Firstly, this play is indeed a comedy and it's damn funny. The humour comes from several points of inspiration: The traditions of the Roman Catholic church clashing with the secular world, the fashion of the play's temporal setting, 1978 (god, not one of our finest visual eras, I guess that's why there was so much pot available then) the basic tenets of romantic comedy filtered through that time period and much more.

The book, by Cheri and Bill Steinkellner, is not afraid to swing it's comedic portals broadly open and with a fine and brave Toronto cast, it resulted in a lot of flat out belly laughs. There are a few "themes" in the story of dramatic interest but it never forgets that it's a comedy. Yes, a "feel good" comedy that is prevented from careening into a treacle abyss by a few moments of sharp satire

The book follows the basic plot from what I recall from the movie: A Phillidelphia dico-diva-wannabe witnesses a gangland slaying and has to go into witness protection: That being as a nun in a failing Roman Catholic inner city church.

Our Donna Summer-wannabe is Michelle, portrayed in this production by Ta'rea Campbell. Ms Campbell gives the role everything that you could want: She inhabits perfectly Michelle's late 70's "sista" sensability, she can be tough as well as vunerable, sassy as well as still and has a voice that would be perfectly at home on any late 70's disco or soul recording ... and perfectly at home on the stage where she can shake the rafters one moment, and bring us up close and personal the next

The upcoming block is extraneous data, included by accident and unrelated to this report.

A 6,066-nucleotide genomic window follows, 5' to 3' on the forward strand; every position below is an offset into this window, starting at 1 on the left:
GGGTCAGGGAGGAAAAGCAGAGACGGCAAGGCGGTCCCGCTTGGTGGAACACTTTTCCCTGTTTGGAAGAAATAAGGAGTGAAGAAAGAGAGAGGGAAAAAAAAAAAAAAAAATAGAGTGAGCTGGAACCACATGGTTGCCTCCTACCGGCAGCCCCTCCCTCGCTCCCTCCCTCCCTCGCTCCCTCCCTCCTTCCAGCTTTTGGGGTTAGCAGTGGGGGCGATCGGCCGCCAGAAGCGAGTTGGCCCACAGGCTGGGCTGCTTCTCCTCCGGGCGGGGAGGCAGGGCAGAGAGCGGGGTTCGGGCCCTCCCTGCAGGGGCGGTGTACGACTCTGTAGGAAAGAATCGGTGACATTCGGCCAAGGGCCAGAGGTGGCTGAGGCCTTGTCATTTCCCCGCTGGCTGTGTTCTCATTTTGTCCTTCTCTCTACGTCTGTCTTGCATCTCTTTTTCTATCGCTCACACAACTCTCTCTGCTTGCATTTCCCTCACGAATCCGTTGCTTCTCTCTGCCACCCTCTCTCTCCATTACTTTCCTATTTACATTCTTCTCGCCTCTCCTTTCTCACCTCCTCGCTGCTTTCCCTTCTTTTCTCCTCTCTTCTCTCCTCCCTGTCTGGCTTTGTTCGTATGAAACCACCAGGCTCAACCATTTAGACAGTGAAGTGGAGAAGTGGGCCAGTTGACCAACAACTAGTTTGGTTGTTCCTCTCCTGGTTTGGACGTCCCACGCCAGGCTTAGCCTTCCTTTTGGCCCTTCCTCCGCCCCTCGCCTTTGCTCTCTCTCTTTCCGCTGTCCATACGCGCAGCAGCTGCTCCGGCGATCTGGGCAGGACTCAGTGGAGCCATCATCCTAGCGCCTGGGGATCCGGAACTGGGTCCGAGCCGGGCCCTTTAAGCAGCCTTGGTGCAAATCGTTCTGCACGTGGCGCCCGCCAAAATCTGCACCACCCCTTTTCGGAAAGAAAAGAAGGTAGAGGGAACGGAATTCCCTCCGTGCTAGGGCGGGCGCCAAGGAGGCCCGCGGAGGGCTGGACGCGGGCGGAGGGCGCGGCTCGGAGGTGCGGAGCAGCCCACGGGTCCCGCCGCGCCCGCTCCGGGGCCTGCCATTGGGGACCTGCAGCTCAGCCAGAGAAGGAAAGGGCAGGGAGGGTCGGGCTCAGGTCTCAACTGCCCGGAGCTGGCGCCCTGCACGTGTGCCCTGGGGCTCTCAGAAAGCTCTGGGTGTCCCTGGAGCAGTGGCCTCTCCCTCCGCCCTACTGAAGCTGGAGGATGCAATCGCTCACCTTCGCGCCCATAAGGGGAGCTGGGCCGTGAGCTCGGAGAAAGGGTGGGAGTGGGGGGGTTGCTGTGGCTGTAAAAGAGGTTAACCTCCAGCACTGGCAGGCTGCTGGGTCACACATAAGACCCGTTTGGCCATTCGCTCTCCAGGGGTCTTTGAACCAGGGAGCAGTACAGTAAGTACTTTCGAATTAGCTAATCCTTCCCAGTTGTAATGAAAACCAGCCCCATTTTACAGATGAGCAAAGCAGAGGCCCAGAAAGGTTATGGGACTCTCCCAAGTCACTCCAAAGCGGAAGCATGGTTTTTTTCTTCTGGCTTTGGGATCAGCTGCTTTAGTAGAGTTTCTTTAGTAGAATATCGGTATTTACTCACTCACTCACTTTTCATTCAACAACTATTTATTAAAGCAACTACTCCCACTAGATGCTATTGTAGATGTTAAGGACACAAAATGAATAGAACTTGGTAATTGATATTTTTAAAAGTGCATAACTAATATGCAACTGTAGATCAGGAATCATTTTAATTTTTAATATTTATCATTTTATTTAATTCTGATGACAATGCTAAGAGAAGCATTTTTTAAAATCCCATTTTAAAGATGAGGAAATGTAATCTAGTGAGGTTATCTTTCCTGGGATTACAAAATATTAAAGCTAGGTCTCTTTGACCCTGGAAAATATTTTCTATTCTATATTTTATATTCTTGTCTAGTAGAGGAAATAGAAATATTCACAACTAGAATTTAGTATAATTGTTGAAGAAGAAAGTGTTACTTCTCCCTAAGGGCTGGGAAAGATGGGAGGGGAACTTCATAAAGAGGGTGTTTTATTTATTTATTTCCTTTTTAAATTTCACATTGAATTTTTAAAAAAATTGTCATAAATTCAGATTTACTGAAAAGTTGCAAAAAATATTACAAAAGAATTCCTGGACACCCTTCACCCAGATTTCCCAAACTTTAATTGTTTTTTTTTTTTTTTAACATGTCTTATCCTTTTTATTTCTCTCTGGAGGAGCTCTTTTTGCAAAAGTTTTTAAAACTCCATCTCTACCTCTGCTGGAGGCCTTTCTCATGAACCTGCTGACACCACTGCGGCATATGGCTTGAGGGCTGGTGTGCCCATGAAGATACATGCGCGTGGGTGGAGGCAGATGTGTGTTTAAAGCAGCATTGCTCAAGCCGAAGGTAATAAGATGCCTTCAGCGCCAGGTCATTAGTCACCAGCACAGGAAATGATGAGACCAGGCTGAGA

She is equally matched by the entire cast. Everyone fearlessly plunges into the broad comedy and everyone has a voice perfectly suited to their role. Hollis Resnik, as Mother Superior has a lilting, expressive soprano that illicits memory of past singing  nuns and tempers her performance with strength and dignity, even as Michelle pushes her faith to extremes

One of the things I love so much about theatre, and any live performance for that matter, is those moments that catch us by surprise; when a song or a line of dialogue is married with a performance that, although we may see it coming, works so perfectly it takes us beyond what was expected. In Sister Act that moment was provided to me by Lael Van Keuren.

Lael plays Sister Mary Robert (all of the nuns have the first name Mary which as you can imagine springs off some pretty funny material) the convent's initiate, a young woman still deciding if she should take the vows to become a nun. She first comes across as shy and tentative and you just know she is going to have a "break out" moment; she does and although I saw it coming, it still took me up, it elevated me. Her song The Life I Never Led is written to be poingnant and Lael delivers it a voice that is clean, controlled and has such effortless power, I could have listened to it all night

As I said, Sister Act is a "feel good" musical so there are very few surprises, everything works out in the end. Perhaps that destination is a bit hackneyed and predictable, but the journey makes it all worth while.

Top Blogs Pets

Add to Technorati Favorites